Writing style isn’t a matter of right or wrong, but your choices matter

Writing style isn’t a matter of right or wrong, but your choices matter

Think of style as the overall personality of your writing. It’s the way something is written as opposed to what it means. It includes everything from tone of voice to sentence length, and yes, it also includes whether or not you use the serial comma.

Style is not a matter of right or wrong. (Grammar, on the other hand, most often is.) Style is about being right for the particular context. In the bigger picture of your overall brand, this means remaining true to your brand identity so that you can tell your story consistently across channels.

Here’s the key to style in quality content: be consistent. Once you’ve chosen your style, your choice to use friendly, informal language and no serial comma (or the exact opposite) should carry through every sentence you write.

The big picture: your brand

It’s as important to define and document your overall brand voice as it is to decide on a logo, color palette and image style. While individual pieces of content will vary somewhat depending on context (things like message, intended audience and distribution channel — more on that later), all should adhere to an overall brand style that orients your audience and lets them know the message is coming from you.

When defining your brand style, keep in mind these elements:

Tone of voice

If your brand were a person, how would you describe its personality? Reserved or carefree? Professional and subdued or hip and maybe a little sassy? The way you respond will determine whether your brand voice is formal and business-like or conversational and friendly or something a little more unique. Defining this will help you know how to convey your message every time you sit down to write.


Diction is a fancy word for word choice. Do you use heady, complex words or simple, clear language? (We recommend the latter when it comes to content marketing and web writing.) It also pertains to whether you use technical language or lay terms when describing a complex or industry-specific topic. This depends on your audience. (Case in point: you wouldn’t use the word diction unless crafting a piece aimed at writers.)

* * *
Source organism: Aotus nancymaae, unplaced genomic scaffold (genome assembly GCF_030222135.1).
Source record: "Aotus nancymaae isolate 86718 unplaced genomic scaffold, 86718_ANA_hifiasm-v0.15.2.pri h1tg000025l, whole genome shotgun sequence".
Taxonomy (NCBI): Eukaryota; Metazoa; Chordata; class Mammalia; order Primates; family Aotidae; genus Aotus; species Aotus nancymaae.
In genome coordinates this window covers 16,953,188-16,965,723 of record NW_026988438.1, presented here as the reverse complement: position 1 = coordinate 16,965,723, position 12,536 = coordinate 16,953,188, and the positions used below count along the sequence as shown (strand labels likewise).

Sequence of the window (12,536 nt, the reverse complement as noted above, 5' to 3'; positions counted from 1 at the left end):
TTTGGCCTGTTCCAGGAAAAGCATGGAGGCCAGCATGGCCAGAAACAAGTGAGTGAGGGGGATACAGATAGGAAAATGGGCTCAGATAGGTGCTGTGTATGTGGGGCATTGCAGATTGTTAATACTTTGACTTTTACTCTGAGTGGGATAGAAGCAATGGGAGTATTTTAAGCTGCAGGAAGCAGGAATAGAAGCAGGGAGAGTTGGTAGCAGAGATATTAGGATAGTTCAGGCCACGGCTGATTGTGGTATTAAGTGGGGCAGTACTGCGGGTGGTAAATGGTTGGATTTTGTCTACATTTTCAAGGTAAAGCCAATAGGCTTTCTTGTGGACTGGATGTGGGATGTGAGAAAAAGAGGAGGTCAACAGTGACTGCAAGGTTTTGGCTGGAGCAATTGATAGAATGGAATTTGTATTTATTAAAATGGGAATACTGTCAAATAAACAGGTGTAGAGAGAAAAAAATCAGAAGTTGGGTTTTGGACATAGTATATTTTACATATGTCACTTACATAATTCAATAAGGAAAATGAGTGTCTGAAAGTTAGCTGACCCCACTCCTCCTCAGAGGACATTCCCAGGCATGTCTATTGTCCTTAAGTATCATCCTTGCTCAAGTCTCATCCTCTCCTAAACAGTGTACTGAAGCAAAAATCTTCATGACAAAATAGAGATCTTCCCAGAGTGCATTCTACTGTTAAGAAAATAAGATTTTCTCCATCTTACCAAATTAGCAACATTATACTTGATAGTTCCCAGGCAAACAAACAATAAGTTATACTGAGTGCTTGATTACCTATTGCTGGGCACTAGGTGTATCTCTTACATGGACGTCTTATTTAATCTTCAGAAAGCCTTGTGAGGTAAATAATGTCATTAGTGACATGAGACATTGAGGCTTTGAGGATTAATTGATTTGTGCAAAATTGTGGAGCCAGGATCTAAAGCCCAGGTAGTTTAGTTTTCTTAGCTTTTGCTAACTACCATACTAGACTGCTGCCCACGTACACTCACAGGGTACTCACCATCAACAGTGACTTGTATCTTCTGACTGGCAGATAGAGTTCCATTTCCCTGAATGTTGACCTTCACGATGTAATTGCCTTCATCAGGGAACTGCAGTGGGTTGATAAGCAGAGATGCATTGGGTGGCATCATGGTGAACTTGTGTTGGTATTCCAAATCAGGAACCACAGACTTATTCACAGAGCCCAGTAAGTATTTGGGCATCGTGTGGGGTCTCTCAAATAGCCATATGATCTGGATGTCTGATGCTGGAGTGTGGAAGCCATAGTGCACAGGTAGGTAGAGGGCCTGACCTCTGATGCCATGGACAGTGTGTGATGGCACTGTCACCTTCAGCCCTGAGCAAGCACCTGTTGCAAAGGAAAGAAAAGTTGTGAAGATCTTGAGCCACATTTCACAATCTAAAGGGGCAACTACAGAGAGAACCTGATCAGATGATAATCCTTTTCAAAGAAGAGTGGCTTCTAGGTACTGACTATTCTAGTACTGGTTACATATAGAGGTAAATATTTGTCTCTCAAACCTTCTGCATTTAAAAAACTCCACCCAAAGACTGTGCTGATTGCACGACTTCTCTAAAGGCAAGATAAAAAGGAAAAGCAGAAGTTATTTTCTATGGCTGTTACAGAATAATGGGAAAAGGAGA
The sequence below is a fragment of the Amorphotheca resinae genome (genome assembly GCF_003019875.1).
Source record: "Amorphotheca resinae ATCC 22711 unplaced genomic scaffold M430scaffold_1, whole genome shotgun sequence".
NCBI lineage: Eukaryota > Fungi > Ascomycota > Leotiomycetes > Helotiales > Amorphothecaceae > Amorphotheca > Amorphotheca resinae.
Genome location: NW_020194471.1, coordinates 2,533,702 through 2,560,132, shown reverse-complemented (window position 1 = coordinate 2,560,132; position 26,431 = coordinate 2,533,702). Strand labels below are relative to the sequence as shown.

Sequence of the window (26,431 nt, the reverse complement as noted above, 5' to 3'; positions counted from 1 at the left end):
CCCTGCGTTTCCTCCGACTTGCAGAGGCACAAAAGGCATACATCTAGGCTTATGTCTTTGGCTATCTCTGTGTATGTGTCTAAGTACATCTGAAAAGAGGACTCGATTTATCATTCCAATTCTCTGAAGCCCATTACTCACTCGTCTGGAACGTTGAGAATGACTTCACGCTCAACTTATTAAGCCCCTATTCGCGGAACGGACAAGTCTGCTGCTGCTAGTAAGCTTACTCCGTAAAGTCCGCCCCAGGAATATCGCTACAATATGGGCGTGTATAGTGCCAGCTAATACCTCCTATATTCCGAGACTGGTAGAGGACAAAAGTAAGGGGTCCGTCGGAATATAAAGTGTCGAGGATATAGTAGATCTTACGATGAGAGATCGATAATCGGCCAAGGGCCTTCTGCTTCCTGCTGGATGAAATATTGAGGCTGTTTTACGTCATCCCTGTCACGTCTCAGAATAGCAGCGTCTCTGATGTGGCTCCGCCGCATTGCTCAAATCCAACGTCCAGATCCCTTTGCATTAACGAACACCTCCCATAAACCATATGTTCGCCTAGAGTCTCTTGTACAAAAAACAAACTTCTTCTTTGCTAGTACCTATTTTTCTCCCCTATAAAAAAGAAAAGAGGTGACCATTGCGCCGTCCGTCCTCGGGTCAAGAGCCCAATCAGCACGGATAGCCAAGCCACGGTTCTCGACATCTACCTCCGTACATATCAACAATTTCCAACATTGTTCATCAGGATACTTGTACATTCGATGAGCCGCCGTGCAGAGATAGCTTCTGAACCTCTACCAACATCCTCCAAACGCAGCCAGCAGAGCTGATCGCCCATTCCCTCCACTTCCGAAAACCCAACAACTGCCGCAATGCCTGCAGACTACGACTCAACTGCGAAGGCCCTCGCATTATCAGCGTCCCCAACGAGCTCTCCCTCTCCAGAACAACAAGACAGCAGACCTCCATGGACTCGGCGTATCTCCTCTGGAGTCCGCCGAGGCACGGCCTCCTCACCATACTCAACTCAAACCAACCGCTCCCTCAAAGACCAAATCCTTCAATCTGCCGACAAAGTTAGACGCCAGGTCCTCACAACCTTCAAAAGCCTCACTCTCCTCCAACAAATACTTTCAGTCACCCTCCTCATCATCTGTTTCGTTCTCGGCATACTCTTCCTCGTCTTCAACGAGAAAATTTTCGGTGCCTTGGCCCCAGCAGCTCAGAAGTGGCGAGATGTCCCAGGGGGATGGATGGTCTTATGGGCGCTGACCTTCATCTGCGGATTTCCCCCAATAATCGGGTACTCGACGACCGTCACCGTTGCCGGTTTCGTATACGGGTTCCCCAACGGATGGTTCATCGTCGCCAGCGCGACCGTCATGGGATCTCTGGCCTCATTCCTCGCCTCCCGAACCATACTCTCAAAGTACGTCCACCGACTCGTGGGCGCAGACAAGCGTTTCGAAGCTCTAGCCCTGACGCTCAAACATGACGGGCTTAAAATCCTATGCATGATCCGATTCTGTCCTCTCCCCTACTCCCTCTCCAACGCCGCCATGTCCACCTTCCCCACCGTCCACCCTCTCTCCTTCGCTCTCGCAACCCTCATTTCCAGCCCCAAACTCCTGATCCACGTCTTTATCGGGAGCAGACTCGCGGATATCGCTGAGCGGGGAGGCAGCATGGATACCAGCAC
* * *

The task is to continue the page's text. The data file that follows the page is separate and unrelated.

Sentence length and flow

Are your sentences winding and complex or crisp, clean and to-the-point? Good content marketing and web writing is clear, concise and compelling. If your work is more academic or artistic, it may be fine to wander a bit. Be consistent in your approach and have a reason for taking it.

When crafting sentences, bear in mind the overall flow of a paragraph and their relation to the entire piece. You don’t want every sentence to be so clipped that you start to sound staccato. Vary sentence length (some short, some longer) to keep a good rhythm. It helps with readability.

Grammatical style

Some grammar rules are hard and fast and not to be messed with, and others are a question of — you guessed — style. It includes whether or not your brand uses the serial comma in its communications. (I am personally in the serial comma camp; Suite Seven is not. When I write for Suite Seven, I omit the serial comma.) It includes style choices on certain words, such as whether you say home page or homepage, web site or website.

When it comes to grammatical style, the big rule is to be consistent.

Defining your brand’s overall writing style and tone of voice takes some work upfront, and it’s best captured in a style guide that’s maintained over time.

The nitty gritty: individual pieces of content

Style depends on context — this is even more critical when considering how to craft an individual piece of content. You stay true to your overall brand style and voice when crafting each of these messages. But an email on policy changes should be a little more formal, while a Tweet, Facebook message or email announcing a new product line can be friendly and excited. The main purpose of the former is to inform, while the main purpose of the latter is to generate buzz.

When fine-tuning the style of a single piece of content, keep in mind:

  • The main purpose of the content. Are you trying to inform, excite, increase credibility, push to purchase/act?
  • What action do you want the reader to take?
  • The distribution channel — email, social media, print ad, infographic, blog.
  • How quickly do you want readers to glean the pertinent information? Is your message better served by a bulleted list or long-form content?

As with overall style, it’s critical to keep in mind the context in which your content will be read. It will help you craft a successful message. Just don’t lose site of the bigger picture: your brand voice and style should never take a back seat to the needs of a single content item.

You want to stay true to your overall brand identity so that you can tell your story consistently across channels and reinforce your larger story.

Leave a Reply